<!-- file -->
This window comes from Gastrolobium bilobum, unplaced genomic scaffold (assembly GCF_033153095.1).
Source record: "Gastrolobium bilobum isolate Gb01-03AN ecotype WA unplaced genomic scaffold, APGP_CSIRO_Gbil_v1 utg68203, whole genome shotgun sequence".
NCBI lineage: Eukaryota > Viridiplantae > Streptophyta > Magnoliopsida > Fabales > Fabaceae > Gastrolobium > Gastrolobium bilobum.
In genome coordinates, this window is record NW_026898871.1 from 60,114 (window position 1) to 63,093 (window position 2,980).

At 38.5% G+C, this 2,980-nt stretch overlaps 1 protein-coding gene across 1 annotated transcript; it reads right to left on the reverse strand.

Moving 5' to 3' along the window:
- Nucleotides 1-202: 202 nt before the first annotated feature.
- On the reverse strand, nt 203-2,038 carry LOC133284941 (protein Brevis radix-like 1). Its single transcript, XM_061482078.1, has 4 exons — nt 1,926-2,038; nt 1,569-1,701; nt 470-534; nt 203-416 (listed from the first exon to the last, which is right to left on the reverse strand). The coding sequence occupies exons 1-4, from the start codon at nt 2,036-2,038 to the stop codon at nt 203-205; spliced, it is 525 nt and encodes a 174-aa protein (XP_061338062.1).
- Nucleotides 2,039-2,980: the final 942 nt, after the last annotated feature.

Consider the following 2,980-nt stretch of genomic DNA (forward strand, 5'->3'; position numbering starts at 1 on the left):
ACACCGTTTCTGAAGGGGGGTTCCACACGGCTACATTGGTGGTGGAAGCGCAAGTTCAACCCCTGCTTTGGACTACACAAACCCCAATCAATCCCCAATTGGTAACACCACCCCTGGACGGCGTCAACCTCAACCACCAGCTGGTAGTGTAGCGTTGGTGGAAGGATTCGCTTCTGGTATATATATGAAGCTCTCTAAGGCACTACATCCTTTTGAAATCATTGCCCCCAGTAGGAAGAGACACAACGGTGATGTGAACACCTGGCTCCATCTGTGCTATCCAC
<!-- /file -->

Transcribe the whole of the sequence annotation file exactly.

This window comes from Gastrolobium bilobum, unplaced genomic scaffold (assembly GCF_033153095.1).
Source record: "Gastrolobium bilobum isolate Gb01-03AN ecotype WA unplaced genomic scaffold, APGP_CSIRO_Gbil_v1 utg68203, whole genome shotgun sequence".
NCBI lineage: Eukaryota > Viridiplantae > Streptophyta > Magnoliopsida > Fabales > Fabaceae > Gastrolobium > Gastrolobium bilobum.
In genome coordinates, this window is record NW_026898871.1 from 60,114 (window position 1) to 63,093 (window position 2,980).

At 38.5% G+C, this 2,980-nt stretch overlaps 1 protein-coding gene across 1 annotated transcript; it reads right to left on the reverse strand.

Moving 5' to 3' along the window:
- Nucleotides 1-202: 202 nt before the first annotated feature.
- On the reverse strand, nt 203-2,038 carry LOC133284941 (protein Brevis radix-like 1). Its single transcript, XM_061482078.1, has 4 exons — nt 1,926-2,038; nt 1,569-1,701; nt 470-534; nt 203-416 (listed from the first exon to the last, which is right to left on the reverse strand). The coding sequence occupies exons 1-4, from the start codon at nt 2,036-2,038 to the stop codon at nt 203-205; spliced, it is 525 nt and encodes a 174-aa protein (XP_061338062.1).
- Nucleotides 2,039-2,980: the final 942 nt, after the last annotated feature.

Consider the following 2,980-nt stretch of genomic DNA (forward strand, 5'->3'; position numbering starts at 1 on the left):
ACACCGTTTCTGAAGGGGGGTTCCACACGGCTACATTGGTGGTGGAAGCGCAAGTTCAACCCCTGCTTTGGACTACACAAACCCCAATCAATCCCCAATTGGTAACACCACCCCTGGACGGCGTCAACCTCAACCACCAGCTGGTAGTGTAGCGTTGGTGGAAGGATTCGCTTCTGGTATATATATGAAGCTCTCTAAGGCACTACATCCTTTTGAAATCATTGCCCCCAGTAGGAAGAGACACAACGGTGATGTGAACACCTGGCTCCATCTGTGCTATCCAC